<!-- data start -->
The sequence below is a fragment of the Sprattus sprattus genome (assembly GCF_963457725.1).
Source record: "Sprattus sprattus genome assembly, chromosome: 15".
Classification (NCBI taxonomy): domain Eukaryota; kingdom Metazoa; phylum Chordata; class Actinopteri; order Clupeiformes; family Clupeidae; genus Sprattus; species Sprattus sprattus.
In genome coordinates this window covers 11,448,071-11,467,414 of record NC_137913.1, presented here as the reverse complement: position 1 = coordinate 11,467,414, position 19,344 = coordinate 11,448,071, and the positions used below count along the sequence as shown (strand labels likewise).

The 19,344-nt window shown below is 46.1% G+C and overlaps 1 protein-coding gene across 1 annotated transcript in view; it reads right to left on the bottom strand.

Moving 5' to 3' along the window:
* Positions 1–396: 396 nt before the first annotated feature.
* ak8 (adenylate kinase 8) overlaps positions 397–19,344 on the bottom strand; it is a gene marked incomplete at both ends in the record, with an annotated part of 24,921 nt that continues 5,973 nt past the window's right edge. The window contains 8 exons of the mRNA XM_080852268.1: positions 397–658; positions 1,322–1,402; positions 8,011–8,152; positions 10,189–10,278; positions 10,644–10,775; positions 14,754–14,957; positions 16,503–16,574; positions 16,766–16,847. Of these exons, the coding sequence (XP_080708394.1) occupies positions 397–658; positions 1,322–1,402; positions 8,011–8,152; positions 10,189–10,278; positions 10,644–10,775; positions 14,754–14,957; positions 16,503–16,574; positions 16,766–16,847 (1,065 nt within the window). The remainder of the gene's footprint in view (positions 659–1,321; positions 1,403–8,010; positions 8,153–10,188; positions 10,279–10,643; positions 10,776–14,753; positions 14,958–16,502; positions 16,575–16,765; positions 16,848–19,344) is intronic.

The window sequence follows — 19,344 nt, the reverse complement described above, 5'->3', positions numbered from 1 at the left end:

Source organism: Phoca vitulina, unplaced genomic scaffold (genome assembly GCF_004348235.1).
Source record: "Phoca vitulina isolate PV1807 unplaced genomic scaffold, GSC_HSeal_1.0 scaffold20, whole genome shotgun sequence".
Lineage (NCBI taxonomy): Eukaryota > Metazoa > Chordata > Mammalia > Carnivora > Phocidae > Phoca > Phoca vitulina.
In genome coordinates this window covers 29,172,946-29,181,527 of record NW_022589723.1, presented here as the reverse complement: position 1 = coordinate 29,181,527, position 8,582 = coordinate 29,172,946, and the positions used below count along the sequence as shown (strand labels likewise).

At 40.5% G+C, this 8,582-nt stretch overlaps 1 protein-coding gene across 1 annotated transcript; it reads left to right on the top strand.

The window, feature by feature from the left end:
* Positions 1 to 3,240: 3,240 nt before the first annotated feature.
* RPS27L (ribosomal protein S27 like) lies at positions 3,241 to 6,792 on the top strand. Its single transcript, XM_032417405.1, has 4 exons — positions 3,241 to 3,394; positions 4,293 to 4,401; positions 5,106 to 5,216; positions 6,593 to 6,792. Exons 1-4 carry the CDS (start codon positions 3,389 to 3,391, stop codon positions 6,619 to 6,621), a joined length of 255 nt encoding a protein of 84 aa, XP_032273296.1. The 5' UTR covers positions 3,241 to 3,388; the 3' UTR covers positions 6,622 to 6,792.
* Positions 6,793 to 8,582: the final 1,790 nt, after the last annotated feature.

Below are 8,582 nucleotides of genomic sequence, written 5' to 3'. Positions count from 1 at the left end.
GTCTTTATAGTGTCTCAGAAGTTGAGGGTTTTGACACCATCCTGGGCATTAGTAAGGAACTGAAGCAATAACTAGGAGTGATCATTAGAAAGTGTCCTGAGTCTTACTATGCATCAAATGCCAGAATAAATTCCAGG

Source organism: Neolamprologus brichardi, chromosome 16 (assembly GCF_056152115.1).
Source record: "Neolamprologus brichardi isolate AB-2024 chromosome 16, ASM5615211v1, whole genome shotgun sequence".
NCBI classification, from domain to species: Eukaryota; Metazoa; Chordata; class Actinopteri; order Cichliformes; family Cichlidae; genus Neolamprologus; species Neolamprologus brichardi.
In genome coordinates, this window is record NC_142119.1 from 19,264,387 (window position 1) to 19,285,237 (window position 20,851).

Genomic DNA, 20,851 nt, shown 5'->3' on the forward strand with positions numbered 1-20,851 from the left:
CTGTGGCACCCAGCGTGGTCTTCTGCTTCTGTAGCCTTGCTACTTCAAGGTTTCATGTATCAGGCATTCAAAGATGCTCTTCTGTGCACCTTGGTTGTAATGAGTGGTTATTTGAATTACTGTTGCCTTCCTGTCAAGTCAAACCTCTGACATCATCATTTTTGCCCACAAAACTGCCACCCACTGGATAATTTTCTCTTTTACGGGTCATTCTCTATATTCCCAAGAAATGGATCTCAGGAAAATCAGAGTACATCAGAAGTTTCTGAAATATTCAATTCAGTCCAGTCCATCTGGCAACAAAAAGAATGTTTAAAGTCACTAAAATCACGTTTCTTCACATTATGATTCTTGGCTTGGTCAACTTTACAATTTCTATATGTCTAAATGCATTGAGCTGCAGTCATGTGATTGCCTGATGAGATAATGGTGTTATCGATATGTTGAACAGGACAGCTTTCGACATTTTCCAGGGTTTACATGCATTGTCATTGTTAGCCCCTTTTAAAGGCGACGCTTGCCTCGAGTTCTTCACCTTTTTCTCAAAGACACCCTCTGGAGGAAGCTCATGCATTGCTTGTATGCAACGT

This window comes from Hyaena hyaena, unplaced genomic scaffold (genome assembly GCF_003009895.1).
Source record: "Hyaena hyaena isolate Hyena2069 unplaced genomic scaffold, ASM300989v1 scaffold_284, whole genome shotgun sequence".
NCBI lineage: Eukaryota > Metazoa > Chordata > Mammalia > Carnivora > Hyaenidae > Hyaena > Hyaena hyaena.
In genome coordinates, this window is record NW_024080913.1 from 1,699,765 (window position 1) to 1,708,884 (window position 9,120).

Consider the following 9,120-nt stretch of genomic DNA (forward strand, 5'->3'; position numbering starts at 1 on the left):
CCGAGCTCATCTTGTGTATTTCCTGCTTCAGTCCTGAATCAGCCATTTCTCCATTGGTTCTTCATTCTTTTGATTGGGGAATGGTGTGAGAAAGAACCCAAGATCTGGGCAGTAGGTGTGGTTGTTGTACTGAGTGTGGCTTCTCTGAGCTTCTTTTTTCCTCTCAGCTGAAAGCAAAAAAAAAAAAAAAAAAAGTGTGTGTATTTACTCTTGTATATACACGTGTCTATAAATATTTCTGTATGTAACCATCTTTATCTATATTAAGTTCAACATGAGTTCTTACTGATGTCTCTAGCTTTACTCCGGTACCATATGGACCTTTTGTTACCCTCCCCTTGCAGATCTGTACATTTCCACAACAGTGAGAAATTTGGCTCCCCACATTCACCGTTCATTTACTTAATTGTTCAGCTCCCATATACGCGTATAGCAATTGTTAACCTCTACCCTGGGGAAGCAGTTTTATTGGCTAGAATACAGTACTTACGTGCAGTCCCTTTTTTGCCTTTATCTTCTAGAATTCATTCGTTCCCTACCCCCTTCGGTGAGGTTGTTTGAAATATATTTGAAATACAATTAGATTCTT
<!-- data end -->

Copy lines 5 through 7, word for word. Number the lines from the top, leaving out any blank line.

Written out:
The 19,344-nt window shown below is 46.1% G+C and overlaps 1 protein-coding gene across 1 annotated transcript in view; it reads right to left on the bottom strand.

Moving 5' to 3' along the window:
* Positions 1–396: 396 nt before the first annotated feature.